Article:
Lesson 6 - Simple Web Page Formatting in Visual Studio

Tutorial Series: Free C# Fundamentals via ASP.NET Web Apps

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In this lesson, we’ll look at a few Visual Studio tools that will help you build better web pages without having to know HTML5, CSS3, and other front-end user interface technologies. Even though these tools are availabe, they are not going to be a long-term solution for you if you want to be a well-rounded web developer. You will eventually have to learn HTML5, CSS3 and other web-related technologies in order to progress as a web developer. However, demonstrating these tools will expose you to some handy features in Visual Studio and will allow you to design web pages in this course without having to familiarize yourself with the details of HTML or ASP.NET just yet. Do not come to rely on these tools in the long run, but only use them while you are unfamiliar with HTML/CSS.

Step 1: Start a New ASP.NET Project

Let’s get a fresh start by creating a new ASP.NET project, calling it “CS-006”:

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At the next screen, select an “Empty” template, and checkmark the “Web Forms” references box to add it your Project. Once the Project loads, add a new .aspx file to the project by selecting the Project in the Solution Explorer:

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Step 2: Add a Default.aspx Web Form

In the "Add New Item" dialogue, select "Web Form" from the list of options, and name it "Default.aspx":

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Once it loads within your project, click on the Default.aspx file in the Solution Explorer to open it up in the main window. Enter the designer view by clicking on “Design” in the bottom left-hand corner.

While learning HTML is outside the scope of this course, it will be helpful for you to familiarize yourself with some key tags, such as the header. In the body section of Default.aspx, type in "Head Line 1", press Enter and type in "Head Line 2". Repeat this six times until you have Head Lines 1-6 typed out. After you are done, it should look like this:

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Step 3: Add HTML Heading Tags

This purpose of this exercise is to show you how you can access HTML formatting options directly in the Designer. Each of these lines are formatted as a "paragraph" by default but we can change the HTML tag for each of these elements to whatever we want within Visual Studio. To do this, access the Formatting toolbar menu, located in the upper right-hand side of the toolbar:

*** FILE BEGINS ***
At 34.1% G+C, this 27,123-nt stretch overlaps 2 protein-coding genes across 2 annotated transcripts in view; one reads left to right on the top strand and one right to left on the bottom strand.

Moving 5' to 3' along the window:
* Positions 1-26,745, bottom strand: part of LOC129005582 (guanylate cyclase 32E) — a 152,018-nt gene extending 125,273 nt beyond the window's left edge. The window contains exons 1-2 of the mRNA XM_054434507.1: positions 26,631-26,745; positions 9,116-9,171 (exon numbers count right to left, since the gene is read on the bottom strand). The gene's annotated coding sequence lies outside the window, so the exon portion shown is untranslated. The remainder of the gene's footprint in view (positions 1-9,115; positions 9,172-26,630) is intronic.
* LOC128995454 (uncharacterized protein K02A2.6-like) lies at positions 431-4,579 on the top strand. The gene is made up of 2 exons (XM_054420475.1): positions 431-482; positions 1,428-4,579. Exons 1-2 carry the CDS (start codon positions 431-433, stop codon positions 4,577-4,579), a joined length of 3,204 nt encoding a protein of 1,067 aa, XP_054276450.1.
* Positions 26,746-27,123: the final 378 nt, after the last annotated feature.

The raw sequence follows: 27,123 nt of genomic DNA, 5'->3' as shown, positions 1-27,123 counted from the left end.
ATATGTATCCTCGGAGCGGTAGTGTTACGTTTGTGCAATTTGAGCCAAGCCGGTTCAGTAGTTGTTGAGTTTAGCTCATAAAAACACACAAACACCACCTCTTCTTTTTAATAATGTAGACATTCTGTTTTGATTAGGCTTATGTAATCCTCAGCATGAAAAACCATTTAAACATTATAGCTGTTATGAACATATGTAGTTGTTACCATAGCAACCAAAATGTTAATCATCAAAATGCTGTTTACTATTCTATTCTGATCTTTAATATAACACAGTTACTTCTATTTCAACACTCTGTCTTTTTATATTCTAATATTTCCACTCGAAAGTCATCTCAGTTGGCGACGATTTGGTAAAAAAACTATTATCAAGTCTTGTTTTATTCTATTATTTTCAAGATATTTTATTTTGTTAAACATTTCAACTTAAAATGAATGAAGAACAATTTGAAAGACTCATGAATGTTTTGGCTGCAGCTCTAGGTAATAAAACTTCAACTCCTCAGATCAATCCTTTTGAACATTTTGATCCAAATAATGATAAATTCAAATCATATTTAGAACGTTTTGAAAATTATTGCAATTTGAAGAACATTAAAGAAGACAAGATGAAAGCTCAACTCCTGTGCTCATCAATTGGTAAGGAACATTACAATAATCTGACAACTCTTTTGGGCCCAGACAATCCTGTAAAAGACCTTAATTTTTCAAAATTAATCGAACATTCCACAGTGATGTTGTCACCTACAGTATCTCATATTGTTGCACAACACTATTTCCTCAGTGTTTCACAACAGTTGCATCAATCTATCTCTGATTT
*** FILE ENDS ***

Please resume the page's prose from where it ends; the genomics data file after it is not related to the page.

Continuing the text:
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If you do not see the Formatting toolbar, make sure it is visible by checkmarking it within the Visual Studio menu:

View > Toolbars > Formatting

Go ahead and change each element with the heading tag that matches each numbered “Head Line.” In other words, <h1> for Head Line 1, <h2> for Head Line 2 and so on until you get to Head Line 6. The result will look like this:

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Next, add another paragraph tag element below “Head Line 6” and write inside of it “This is some text that I want to apply a style to”:

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Step 4: Apply Customized HTML Font and Color Styles

To create a unique styling for this element, access the formatting options in the Visual Studio Formatting toolbar. Click on the downward arrow beside the other formatting options and then click on “Add or Remove Buttons.” From the list that appears, select “Font Name,” “Bulleted List,” and “Numbered List”:

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With this new set of formatting options available to you, make sure your paragraph text is selected. From the Formatting menu change the selected font to “Arial, Helvetica, sans-serif”:

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Now, select a section of text and change its color by accessing the text Foreground Color option:

1)

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2)

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3)

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You can use the “Custom” or “Select” color options to use a customized color of your choosing, but for our purposes, simply select a red color so the text stands out.

Step 5: Add a Hyperlink

Now, let’s add a hyperlink by first writing some text inside a div below the previous paragraph:

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With the “Add a hyperlink” text highlighted, click on the “Convert to Hyperlink” menu item in Visual Studio:

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In the resulting dialogue box, note the the two major options for the link. “Type,” as well as a field for adding the URL link itself. Choose “http:” for the protocol and add a link as shown here. Also, note that the “browse” option lets you reference another page from within the project you are working on if you want to link to it: